“Interested in credit card theft? There’s an app for that.”
Those were the recent words of Gunter Ollmann, a technology security consultant. To Mr. Ollmann’s point, identity theft is getting easier and easier to perpetrate. Identity thieves are using the internet to find victims and steal their private data. But, the use of technology swings both ways; consumers are increasingly using it to protect themselves and their identities. Here are some on- and offline steps you can take to protect yourself from those trying to gain access to your data:
- Keep your Social Security Number private. Social Security Numbers are a key piece of information for identity thieves. Arrange for masked social security numbers where possible, e.g. on insurance cards.
- Monitor your credit report. Watch credit reports from at least one of the three major credit bureaus: Equifax, Experian and Transunion. Visit annualcreditreport.com to request a free copy of your credit report.
- Don’t fall for phishing scams. Phishing is the process by which fraudsters use the internet to try to obtain confidential personal or financial information. Often, phishing comes in the form of an email that appears to be from a legitimate source, like the IRS, but is not. Be aware that the IRS never emails taxpayers. If you receive a phishing email, do not click on links or open attachments. Forward directly to your trusted advisor.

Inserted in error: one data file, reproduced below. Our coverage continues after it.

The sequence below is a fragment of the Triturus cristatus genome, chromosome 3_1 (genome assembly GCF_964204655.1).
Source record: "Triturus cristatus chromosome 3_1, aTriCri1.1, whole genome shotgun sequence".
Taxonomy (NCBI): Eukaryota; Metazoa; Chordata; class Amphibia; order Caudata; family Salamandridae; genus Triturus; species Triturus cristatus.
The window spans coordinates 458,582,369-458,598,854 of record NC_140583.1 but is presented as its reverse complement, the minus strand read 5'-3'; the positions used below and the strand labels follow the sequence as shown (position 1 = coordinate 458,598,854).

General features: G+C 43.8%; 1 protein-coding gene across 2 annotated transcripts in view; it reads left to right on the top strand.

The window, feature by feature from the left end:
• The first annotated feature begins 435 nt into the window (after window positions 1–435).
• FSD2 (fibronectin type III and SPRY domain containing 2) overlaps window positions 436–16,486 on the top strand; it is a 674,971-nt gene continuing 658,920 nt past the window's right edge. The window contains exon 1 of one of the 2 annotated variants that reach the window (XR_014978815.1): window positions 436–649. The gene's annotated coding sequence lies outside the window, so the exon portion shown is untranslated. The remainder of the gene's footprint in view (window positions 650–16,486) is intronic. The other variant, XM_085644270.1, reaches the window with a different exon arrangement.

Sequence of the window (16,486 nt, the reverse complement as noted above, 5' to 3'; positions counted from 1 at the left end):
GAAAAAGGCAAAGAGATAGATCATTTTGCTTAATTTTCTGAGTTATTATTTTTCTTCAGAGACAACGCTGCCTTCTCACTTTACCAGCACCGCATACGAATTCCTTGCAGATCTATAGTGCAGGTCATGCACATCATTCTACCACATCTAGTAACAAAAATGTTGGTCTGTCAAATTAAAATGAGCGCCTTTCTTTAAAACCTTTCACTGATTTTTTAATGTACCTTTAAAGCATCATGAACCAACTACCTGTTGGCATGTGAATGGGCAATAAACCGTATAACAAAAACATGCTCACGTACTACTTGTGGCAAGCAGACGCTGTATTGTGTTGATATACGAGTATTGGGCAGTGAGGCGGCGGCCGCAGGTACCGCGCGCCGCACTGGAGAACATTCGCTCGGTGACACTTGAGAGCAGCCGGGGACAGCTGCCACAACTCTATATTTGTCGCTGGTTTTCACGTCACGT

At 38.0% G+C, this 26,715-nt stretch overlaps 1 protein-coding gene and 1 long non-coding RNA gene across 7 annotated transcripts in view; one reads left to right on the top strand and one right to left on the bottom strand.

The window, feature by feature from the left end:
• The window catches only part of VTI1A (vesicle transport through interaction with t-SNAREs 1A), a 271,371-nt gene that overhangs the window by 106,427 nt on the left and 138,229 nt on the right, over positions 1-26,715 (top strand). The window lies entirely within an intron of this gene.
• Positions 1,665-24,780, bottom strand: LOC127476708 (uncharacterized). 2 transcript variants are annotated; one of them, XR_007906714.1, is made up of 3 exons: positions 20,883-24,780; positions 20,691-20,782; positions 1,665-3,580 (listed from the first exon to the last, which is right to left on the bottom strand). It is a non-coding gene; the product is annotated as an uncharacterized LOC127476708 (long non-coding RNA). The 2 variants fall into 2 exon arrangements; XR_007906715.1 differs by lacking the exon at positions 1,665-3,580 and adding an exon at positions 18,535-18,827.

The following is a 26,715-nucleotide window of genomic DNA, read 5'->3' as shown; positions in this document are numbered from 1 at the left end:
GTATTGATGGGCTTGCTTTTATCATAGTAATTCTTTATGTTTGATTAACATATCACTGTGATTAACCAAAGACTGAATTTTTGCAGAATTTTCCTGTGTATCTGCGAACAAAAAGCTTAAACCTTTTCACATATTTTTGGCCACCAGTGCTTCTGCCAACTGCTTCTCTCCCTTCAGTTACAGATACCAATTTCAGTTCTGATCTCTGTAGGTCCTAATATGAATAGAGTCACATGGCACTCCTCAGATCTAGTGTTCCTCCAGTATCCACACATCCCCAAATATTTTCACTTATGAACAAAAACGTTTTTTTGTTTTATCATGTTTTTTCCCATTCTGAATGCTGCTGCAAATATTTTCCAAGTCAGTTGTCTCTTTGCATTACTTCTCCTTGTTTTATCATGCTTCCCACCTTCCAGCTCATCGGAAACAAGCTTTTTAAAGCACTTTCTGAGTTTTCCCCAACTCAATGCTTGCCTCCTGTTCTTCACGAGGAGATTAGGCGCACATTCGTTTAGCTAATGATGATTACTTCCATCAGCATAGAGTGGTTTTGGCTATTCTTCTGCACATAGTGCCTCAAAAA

- Don’t give out unnecessary data. Resist giving businesses private information, like your Social Security Number, just because they ask for it. Often it is not actually required.
- Invest in a shredder. Use it to destroy sensitive documents before discarding them.
- Lock up your documents. Keep personal documents secure at home in a locked file cabinet or safe. You can also lock personal information stored on your computer by password protecting sensitive files and folders.
- Protect your computers. Use firewalls, and anti-spam or anti-virus software on your personal computers; make sure to update your software regularly with the latest virus definitions and security updates.
- Follow password best-practices. Change your passwords regularly, especially on online banking sites. Choose passwords that are not too obvious or easy to guess – don’t use “password” or strings of characters like “1234abcd.”
Ohio Identity Theft Help
Following the above tips will help you reduce your risk for identity theft. If you have questions about any of the above tips or are concerned that you may be a victim of identity theft, contact Rea & Associates. Our Ohio auditors and certified fraud examiners will help you to protect your identity and secure your personal information.
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